Feeds

T-Orange merger approved

EU smiles on deal

Security for virtualized datacentres

The merger of T-Mobile and Orange will go through, after the UK's Office of Fair Trading withdrew its request for time to investigate the deal.

The OFT wanted to investigate on the basis that the merged entity would own an unfair proportion of radio spectrum, and that once it had merged with Orange T-Mobile would have little incentive to maintain its network sharing agreement with 3UK. Now the companies involved have undertaken to address those issues, prompting the OFT to back out and the EU to approve the merger.

Specifically, T-Orange will be handing over 30MHz of the 120MHz the combined company holds at 1800MHz, and has signed a deal with 3UK which binds the new entity into maintaining the shared network.

The radio spectrum was always going to be a bargaining chip in the deal: assertions from T-Orange that it had no intention of handing over any frequencies were obviously placing those frequencies on the table. Still, giving up only a quarter of its 1800MHz holdings is hardly a crippling concession.

The spectrum is paired (two 15MHz-wide bands will be given up), so should enable someone else to deploy 3G, or LTE, in that band. But the details of how Ofcom will auction off the spectrum if it does so, and what T-Orange will be expecting in the way of restitution, remain to be seen.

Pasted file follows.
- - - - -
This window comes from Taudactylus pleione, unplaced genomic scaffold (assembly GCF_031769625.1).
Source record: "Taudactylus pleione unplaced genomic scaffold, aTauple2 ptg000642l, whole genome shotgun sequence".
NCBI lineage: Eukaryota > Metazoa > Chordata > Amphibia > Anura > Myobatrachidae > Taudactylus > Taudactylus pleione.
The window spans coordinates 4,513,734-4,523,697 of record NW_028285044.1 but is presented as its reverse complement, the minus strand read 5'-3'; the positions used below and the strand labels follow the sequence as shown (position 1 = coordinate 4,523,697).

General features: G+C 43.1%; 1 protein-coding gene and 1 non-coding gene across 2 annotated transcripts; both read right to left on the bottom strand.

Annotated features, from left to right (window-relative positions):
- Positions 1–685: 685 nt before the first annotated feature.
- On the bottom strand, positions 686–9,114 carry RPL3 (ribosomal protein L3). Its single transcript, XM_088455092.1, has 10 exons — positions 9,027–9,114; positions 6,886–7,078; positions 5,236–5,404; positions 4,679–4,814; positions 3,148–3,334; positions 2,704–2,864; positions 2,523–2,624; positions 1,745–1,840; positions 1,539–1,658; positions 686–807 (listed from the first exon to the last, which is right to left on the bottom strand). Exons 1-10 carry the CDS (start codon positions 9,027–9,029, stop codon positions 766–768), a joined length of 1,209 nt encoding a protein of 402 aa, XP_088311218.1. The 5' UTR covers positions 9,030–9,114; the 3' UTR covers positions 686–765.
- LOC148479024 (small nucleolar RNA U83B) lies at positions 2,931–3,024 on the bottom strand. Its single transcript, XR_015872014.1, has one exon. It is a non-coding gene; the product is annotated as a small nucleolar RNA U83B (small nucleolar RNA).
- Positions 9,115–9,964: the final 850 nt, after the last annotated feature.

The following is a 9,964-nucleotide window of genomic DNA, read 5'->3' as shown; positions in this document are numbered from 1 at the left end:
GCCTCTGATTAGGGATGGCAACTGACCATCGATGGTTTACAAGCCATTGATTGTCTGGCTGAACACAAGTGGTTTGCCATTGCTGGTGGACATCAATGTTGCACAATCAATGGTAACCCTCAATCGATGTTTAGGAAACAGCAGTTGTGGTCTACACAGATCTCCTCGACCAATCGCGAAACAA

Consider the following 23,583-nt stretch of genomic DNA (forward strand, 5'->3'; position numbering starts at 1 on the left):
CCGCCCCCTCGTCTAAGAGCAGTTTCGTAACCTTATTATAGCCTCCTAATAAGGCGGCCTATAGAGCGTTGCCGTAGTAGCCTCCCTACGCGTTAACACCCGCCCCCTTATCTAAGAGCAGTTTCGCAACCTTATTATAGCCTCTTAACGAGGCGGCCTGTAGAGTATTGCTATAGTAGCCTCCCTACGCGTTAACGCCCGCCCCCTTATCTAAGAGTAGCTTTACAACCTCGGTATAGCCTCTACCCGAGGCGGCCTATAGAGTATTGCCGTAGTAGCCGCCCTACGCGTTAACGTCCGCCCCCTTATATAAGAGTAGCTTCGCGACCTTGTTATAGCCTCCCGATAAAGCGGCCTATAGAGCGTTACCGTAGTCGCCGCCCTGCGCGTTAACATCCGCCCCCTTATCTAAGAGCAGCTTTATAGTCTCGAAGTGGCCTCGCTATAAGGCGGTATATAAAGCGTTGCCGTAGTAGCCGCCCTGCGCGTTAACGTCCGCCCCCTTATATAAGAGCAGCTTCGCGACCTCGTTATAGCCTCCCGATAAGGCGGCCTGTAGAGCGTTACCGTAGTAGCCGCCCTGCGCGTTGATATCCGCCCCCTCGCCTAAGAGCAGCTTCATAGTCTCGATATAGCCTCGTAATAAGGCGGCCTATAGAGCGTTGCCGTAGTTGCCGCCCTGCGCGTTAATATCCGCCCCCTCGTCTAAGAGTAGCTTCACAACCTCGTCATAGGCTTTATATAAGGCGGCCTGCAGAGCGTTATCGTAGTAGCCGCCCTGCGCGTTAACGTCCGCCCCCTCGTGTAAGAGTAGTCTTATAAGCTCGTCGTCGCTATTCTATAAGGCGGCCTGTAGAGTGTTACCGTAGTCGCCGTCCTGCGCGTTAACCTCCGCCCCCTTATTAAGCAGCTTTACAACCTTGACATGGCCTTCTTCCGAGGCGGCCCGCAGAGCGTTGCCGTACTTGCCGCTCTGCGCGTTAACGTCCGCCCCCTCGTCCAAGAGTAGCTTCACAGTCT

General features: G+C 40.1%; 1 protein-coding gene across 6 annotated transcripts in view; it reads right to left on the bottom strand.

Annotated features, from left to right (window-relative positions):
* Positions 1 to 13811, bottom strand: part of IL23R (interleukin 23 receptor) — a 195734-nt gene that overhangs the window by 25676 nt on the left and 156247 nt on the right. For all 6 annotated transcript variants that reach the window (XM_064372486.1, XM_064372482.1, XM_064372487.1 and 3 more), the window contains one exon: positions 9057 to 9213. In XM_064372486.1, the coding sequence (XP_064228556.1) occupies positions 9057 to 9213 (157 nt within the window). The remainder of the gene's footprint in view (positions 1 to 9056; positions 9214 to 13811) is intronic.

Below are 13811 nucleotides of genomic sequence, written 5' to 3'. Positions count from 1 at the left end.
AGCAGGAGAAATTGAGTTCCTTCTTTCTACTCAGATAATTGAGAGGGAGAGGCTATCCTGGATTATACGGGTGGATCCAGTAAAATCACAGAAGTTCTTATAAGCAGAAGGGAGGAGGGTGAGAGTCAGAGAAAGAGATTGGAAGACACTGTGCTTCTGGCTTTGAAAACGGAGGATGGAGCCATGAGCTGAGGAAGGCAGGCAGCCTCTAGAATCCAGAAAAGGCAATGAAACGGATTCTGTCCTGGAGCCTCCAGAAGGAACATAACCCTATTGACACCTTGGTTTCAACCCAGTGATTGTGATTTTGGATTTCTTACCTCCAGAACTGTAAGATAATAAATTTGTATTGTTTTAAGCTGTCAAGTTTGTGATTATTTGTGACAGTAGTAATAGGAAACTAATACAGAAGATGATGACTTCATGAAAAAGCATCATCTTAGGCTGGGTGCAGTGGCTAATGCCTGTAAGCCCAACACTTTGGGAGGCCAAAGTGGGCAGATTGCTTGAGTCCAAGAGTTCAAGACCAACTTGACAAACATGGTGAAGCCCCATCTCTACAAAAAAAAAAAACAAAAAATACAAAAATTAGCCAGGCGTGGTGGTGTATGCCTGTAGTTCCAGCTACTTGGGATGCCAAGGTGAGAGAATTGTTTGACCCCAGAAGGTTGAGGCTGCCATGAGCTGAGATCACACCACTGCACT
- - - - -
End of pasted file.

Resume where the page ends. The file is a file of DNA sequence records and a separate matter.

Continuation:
The deal with 3UK was hammered out just over a week ago. No details have been made public, but we understand that a network-sharing contract has been signed directly between Orange and 3UK, which would prevent any desertion of T-Mobile's existing network in order to freeze out 3UK.

So T-Orange will be needing a name ("VentureCo", the internally-used name, is even less inspired that "T-Orange"), and the UK market changes from having four evenly-sized operators (and one minnow) to one dominant player with a pair of also-rans... and a minnow. ®

Intelligent flash storage arrays

More from The Register

next story
FCC, Google cast eye over millimetre wireless
The smaller the wave, the bigger 5G's chances of success
It's even GRIMMER up North after MEGA SKY BROADBAND OUTAGE
By 'eck! Eccles cake production thrown into jeopardy
Mobile coverage on trains really is pants
You thought it was just *insert your provider here*, but now we have numbers
Don't mess with Texas ('cos it's getting Google Fiber and you're not)
A bit late, but company says 1Gbps Austin network almost ready to compete with AT&T
prev story

Whitepapers

Forging a new future with identity relationship management
Learn about ForgeRock's next generation IRM platform and how it is designed to empower CEOS's and enterprises to engage with consumers.
Why and how to choose the right cloud vendor
The benefits of cloud-based storage in your processes. Eliminate onsite, disk-based backup and archiving in favor of cloud-based data protection.
Three 1TB solid state scorchers up for grabs
Big SSDs can be expensive but think big and think free because you could be the lucky winner of one of three 1TB Samsung SSD 840 EVO drives that we’re giving away worth over £300 apiece.
Reg Reader Research: SaaS based Email and Office Productivity Tools
Read this Reg reader report which provides advice and guidance for SMBs towards the use of SaaS based email and Office productivity tools.
Security for virtualized datacentres
Legacy security solutions are inefficient due to the architectural differences between physical and virtual environments.